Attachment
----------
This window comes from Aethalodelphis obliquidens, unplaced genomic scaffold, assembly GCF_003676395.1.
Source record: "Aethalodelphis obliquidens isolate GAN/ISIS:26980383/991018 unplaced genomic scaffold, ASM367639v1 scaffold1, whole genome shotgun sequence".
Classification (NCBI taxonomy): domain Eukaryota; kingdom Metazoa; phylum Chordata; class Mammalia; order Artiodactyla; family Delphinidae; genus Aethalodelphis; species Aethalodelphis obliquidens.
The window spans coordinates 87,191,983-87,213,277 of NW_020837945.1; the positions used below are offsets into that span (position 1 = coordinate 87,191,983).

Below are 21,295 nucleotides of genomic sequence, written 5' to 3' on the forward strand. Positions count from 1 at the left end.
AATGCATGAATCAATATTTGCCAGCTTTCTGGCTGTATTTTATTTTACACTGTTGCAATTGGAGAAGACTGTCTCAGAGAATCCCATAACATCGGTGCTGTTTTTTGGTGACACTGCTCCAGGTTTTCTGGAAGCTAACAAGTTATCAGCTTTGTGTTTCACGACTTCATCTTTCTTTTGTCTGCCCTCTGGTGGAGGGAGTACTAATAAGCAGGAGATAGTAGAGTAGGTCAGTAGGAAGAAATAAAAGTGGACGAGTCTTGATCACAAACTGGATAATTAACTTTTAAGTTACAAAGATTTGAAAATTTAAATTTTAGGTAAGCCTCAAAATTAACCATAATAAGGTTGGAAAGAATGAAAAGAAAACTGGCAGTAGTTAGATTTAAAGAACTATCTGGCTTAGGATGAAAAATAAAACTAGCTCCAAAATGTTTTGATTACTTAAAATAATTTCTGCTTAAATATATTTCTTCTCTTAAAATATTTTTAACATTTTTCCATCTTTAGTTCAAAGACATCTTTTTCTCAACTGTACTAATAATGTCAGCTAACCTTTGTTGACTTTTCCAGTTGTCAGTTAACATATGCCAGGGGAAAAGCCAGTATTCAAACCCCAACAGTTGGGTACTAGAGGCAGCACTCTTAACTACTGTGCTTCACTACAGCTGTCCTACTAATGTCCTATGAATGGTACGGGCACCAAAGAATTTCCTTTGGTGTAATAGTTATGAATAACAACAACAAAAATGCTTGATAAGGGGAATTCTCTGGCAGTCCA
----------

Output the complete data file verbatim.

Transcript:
This window comes from Aethalodelphis obliquidens, unplaced genomic scaffold, assembly GCF_003676395.1.
Source record: "Aethalodelphis obliquidens isolate GAN/ISIS:26980383/991018 unplaced genomic scaffold, ASM367639v1 scaffold1, whole genome shotgun sequence".
Classification (NCBI taxonomy): domain Eukaryota; kingdom Metazoa; phylum Chordata; class Mammalia; order Artiodactyla; family Delphinidae; genus Aethalodelphis; species Aethalodelphis obliquidens.
The window spans coordinates 87,191,983-87,213,277 of NW_020837945.1; the positions used below are offsets into that span (position 1 = coordinate 87,191,983).

Below are 21,295 nucleotides of genomic sequence, written 5' to 3' on the forward strand. Positions count from 1 at the left end.
AATGCATGAATCAATATTTGCCAGCTTTCTGGCTGTATTTTATTTTACACTGTTGCAATTGGAGAAGACTGTCTCAGAGAATCCCATAACATCGGTGCTGTTTTTTGGTGACACTGCTCCAGGTTTTCTGGAAGCTAACAAGTTATCAGCTTTGTGTTTCACGACTTCATCTTTCTTTTGTCTGCCCTCTGGTGGAGGGAGTACTAATAAGCAGGAGATAGTAGAGTAGGTCAGTAGGAAGAAATAAAAGTGGACGAGTCTTGATCACAAACTGGATAATTAACTTTTAAGTTACAAAGATTTGAAAATTTAAATTTTAGGTAAGCCTCAAAATTAACCATAATAAGGTTGGAAAGAATGAAAAGAAAACTGGCAGTAGTTAGATTTAAAGAACTATCTGGCTTAGGATGAAAAATAAAACTAGCTCCAAAATGTTTTGATTACTTAAAATAATTTCTGCTTAAATATATTTCTTCTCTTAAAATATTTTTAACATTTTTCCATCTTTAGTTCAAAGACATCTTTTTCTCAACTGTACTAATAATGTCAGCTAACCTTTGTTGACTTTTCCAGTTGTCAGTTAACATATGCCAGGGGAAAAGCCAGTATTCAAACCCCAACAGTTGGGTACTAGAGGCAGCACTCTTAACTACTGTGCTTCACTACAGCTGTCCTACTAATGTCCTATGAATGGTACGGGCACCAAAGAATTTCCTTTGGTGTAATAGTTATGAATAACAACAACAAAAATGCTTGATAAGGGGAATTCTCTGGCAGTCCA